17. Gender discrimination in 19thc England: evidence from factory children By Sara Horrell; Deborah Oxley
  18. Pobreza infantil na eurorrexio´n Galicia - Norte de Portugal By Fernando Corbelle Cacabelos; Liliana Fernandes; Angela Troitiño Cobas
  19. Poverty in India: concepts,measurement and status By More, Sachin; Singh, Narendra
  20. Chameleons: The Misuse of Theoretical Models in Finance and Economics By Pfleiderer, Paul
  21. Gender Roles and Medical Progress By Stefania Albanesi; Claudia Olivetti
  22. Wealth as an Indicator of Socio-Economic Welfare: Islamic Views By Asad Zaman; Arif Naveed; Atiq-ur-Rehman

  1. By: Alla Semenova; L. Randall Wray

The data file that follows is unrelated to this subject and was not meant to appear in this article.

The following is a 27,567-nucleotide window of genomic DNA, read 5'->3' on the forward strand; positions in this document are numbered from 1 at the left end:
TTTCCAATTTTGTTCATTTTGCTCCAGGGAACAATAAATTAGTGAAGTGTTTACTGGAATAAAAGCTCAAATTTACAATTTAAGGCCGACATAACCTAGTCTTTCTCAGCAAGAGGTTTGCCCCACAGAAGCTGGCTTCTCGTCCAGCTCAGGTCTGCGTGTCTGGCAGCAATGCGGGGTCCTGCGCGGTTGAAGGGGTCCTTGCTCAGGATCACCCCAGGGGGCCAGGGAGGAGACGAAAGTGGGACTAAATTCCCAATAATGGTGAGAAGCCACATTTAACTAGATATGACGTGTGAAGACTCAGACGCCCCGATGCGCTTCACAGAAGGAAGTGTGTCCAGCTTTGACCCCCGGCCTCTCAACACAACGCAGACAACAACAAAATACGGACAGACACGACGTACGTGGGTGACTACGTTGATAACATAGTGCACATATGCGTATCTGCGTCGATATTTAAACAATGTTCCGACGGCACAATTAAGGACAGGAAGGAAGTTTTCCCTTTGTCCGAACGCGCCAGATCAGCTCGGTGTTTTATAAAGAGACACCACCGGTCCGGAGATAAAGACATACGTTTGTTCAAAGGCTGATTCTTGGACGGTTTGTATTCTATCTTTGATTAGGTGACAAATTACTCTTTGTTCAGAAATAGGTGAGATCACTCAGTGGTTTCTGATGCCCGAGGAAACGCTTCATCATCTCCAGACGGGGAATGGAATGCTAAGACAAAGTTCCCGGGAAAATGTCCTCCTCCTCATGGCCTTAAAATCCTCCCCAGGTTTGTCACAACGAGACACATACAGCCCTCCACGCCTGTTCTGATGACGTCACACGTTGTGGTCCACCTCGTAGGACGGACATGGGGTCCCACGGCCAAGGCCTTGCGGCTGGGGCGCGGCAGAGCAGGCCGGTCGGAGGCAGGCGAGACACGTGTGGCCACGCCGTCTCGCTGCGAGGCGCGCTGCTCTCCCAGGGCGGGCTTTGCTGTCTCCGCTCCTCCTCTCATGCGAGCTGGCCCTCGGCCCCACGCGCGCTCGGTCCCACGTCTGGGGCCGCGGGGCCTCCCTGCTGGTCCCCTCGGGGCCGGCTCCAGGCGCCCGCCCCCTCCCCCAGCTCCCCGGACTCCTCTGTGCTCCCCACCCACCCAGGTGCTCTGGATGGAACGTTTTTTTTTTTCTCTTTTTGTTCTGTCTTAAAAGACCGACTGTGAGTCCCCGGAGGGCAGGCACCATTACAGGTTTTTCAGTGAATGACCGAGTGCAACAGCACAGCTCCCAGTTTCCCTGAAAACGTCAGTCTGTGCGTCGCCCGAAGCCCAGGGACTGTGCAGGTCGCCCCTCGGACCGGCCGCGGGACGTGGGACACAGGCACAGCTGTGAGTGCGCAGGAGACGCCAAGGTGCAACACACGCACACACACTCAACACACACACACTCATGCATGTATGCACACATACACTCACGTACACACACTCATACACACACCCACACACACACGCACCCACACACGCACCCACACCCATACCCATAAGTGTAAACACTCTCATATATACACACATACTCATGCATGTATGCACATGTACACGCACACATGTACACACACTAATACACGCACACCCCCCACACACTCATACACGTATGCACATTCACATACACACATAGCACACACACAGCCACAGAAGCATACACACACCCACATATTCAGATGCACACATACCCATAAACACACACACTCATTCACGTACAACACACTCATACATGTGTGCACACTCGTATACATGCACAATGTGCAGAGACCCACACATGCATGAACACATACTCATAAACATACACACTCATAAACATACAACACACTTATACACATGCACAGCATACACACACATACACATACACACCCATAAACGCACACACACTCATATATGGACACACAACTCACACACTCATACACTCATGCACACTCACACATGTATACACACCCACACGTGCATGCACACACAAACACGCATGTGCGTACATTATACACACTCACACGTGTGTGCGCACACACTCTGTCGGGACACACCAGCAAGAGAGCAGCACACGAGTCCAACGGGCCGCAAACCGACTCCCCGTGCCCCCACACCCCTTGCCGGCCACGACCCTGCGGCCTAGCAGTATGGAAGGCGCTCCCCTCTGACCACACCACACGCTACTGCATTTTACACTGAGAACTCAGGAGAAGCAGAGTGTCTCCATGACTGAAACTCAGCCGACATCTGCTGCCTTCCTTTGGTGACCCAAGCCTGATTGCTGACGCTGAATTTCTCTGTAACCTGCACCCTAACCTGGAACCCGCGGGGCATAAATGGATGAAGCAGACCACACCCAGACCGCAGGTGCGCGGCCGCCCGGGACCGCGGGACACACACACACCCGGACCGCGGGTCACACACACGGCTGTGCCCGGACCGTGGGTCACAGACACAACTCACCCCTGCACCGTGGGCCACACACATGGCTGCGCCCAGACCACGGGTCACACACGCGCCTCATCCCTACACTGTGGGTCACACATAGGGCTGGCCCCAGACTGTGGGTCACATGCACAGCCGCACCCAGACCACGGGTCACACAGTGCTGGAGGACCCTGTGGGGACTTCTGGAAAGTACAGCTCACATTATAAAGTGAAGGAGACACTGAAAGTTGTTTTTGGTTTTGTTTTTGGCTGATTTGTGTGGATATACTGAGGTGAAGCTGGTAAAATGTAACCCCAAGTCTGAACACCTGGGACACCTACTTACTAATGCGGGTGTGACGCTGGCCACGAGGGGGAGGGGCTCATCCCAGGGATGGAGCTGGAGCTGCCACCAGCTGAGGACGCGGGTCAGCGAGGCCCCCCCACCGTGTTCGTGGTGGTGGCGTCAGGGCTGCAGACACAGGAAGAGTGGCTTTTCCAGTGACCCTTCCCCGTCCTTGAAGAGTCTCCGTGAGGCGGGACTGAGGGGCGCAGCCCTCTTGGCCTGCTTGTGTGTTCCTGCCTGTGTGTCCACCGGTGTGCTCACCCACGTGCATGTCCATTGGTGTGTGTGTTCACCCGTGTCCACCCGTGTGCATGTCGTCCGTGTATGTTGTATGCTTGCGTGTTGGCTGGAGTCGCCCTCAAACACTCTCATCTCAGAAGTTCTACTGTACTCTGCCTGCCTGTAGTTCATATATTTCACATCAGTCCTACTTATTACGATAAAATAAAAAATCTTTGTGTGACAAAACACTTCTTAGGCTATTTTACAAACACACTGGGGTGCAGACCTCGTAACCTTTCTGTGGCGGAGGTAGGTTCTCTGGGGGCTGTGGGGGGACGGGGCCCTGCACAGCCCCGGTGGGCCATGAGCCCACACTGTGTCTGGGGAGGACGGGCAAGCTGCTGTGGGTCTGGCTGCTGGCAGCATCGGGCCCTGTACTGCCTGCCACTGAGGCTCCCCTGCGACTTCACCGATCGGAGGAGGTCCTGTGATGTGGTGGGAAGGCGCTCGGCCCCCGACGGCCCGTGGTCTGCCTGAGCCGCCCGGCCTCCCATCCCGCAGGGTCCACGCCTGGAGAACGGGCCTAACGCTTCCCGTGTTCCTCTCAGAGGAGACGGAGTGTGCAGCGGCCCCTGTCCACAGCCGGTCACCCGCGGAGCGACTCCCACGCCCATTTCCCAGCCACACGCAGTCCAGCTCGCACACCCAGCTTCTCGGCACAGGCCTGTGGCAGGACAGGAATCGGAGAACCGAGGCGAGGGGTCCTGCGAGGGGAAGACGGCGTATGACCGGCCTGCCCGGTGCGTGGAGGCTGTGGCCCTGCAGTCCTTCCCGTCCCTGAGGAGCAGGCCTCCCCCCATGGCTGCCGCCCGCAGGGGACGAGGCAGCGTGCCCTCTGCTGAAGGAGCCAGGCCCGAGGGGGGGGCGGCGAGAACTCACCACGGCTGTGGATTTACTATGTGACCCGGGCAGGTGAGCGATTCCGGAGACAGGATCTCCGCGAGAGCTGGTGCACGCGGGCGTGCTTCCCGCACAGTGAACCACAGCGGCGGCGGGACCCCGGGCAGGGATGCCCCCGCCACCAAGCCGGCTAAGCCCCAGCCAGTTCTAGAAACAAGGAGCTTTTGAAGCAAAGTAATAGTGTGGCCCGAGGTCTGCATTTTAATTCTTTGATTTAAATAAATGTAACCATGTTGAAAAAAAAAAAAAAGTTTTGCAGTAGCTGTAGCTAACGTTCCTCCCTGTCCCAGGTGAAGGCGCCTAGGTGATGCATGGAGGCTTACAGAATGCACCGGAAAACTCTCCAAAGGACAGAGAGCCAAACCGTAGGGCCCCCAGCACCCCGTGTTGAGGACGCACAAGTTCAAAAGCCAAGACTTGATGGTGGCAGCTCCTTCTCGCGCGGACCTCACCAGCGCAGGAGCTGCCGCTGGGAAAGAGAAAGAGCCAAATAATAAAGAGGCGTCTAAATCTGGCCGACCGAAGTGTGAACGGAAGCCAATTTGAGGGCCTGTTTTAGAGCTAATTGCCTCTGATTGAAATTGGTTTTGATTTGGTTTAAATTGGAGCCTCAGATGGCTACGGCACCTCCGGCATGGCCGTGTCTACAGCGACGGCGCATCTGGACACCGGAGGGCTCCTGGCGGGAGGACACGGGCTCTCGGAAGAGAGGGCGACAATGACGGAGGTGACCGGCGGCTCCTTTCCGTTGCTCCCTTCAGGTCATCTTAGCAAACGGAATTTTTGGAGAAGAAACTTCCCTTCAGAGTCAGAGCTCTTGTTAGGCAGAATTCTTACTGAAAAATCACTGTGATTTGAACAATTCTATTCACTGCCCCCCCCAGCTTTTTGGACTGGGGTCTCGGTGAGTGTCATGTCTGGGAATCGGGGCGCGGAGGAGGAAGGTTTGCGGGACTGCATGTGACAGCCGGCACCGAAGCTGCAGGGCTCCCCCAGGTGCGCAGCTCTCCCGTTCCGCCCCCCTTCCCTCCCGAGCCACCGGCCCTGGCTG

Abstract: This paper explores the rise of money and class society in ancient Greece, drawing historical and theoretical parallels to the case of ancient Egypt. In doing so, the paper examines the historical applicability of the chartalist and metallist theories of money. It will be shown that the origins and the evolution of money were closely intertwined with the rise and consolidation of class society and inequality. Money, class society, and inequality came into being simultaneously, so it seems, mutually reinforcing the development of one another. Rather than a medium of exchange in commerce, money emerged as an "egalitarian token" at the time when the substance of social relations was undergoing a fundamental transformation from egalitarian to class societies. In this context, money served to preserve the façade of social and economic harmony and equality, while inequality was growing and solidifying. Rather than "invented" by private traders, money was first issued by ancient Greek states and proto-states as they aimed to establish and consolidate their political and economic power. Rather than a medium of exchange in commerce, money first served as a "means of recompense" administered by the Greek city-states as they strived to implement the civic conception of social justice. While the origins of money are to be found in the origins of inequality, a well-functioning democratic society has the power to subvert the inequality-inducing characteristic of money via the use of money for public purpose, following the principles of Modern Money Theory (MMT). When used according to the principles of MMT, the inequality-inducing characteristic of money could be undermined, while the current trends in rising income and wealth disparities could be contained and reversed.